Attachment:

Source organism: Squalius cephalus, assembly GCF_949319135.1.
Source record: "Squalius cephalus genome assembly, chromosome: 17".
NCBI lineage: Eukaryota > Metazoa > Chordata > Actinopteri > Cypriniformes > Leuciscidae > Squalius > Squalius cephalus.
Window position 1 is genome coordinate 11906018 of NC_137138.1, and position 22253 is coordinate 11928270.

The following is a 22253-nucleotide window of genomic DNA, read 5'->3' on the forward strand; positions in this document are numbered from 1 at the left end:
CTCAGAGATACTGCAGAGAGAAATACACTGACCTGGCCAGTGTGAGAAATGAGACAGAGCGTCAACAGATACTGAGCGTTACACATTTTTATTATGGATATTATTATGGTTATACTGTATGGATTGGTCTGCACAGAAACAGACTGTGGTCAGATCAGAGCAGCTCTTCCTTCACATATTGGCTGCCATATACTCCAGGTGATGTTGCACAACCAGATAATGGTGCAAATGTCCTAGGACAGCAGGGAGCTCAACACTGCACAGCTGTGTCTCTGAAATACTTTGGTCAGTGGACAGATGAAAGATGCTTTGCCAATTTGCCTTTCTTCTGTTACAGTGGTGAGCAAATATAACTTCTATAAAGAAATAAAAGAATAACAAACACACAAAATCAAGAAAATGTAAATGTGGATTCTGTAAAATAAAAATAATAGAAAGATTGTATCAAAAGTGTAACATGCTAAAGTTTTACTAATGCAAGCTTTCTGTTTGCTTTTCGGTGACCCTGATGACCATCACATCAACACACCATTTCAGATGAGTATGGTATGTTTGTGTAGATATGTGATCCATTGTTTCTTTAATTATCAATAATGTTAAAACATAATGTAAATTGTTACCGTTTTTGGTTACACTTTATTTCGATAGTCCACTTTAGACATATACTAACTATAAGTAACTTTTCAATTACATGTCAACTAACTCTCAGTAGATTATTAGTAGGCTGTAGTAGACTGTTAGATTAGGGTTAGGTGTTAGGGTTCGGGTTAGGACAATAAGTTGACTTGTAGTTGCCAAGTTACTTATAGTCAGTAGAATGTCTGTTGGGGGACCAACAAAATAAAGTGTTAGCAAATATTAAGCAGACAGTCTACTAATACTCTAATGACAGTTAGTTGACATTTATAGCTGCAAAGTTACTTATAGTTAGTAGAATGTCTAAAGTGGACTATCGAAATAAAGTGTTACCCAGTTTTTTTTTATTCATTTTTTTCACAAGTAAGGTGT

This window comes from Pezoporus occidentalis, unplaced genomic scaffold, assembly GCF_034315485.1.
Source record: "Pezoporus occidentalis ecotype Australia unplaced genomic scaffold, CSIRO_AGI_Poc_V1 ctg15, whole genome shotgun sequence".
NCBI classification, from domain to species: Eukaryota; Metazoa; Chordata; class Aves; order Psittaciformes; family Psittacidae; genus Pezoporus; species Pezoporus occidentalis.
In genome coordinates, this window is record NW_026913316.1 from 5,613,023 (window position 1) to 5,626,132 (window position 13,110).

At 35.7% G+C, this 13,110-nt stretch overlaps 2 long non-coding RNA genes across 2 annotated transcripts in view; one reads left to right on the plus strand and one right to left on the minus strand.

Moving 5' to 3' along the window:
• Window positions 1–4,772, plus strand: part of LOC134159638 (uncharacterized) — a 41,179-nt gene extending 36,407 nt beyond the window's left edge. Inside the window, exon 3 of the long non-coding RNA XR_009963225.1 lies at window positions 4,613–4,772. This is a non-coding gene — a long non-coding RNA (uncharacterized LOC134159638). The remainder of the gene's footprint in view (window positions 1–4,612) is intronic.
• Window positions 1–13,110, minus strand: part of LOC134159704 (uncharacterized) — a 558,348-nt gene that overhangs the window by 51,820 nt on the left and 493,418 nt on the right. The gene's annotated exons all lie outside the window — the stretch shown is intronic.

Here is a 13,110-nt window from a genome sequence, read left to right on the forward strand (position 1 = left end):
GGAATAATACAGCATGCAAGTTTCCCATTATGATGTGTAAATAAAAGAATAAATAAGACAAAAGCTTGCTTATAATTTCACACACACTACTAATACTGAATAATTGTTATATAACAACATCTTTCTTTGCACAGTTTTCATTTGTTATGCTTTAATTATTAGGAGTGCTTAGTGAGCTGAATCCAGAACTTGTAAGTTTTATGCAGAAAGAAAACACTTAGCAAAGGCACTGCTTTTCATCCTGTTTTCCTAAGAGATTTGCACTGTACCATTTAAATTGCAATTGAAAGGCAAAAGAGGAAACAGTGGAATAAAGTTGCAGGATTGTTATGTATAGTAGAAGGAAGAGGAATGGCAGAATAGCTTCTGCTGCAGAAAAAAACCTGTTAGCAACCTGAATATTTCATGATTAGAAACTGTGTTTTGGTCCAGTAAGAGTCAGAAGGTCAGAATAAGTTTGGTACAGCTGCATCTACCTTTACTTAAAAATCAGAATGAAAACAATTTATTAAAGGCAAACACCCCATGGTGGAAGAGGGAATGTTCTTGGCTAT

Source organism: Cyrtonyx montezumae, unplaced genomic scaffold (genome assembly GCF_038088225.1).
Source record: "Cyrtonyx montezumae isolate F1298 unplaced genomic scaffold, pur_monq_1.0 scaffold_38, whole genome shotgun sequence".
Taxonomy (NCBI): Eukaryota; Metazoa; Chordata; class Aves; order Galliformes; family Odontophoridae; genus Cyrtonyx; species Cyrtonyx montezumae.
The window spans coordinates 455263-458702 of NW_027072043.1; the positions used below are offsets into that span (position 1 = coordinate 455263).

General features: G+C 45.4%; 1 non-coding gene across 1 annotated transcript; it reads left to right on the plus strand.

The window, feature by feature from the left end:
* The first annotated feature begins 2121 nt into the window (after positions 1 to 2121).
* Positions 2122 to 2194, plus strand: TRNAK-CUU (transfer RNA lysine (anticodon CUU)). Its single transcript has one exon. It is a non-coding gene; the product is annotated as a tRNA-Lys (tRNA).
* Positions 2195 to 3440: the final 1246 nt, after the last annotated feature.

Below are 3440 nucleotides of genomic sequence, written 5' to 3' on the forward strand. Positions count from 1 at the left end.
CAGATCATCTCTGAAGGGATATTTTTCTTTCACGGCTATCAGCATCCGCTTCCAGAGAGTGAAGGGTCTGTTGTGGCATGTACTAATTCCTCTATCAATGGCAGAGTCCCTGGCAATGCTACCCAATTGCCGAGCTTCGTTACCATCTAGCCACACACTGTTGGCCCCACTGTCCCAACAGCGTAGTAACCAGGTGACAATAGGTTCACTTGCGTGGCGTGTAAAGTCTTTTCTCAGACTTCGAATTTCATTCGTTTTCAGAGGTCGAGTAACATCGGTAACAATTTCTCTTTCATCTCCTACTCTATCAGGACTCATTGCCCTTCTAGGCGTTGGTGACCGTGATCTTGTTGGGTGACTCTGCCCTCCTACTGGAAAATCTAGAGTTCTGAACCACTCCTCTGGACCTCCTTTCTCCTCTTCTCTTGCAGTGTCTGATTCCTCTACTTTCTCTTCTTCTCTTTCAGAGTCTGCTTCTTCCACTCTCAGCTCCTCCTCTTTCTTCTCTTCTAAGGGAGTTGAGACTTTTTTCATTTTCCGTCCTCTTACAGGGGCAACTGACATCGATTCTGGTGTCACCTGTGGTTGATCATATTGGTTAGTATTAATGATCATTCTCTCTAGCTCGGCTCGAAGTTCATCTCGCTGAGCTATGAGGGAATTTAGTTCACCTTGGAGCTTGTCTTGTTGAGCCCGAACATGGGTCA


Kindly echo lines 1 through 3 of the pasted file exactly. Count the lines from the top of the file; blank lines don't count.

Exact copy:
Source organism: Squalius cephalus, assembly GCF_949319135.1.
Source record: "Squalius cephalus genome assembly, chromosome: 17".
NCBI lineage: Eukaryota > Metazoa > Chordata > Actinopteri > Cypriniformes > Leuciscidae > Squalius > Squalius cephalus.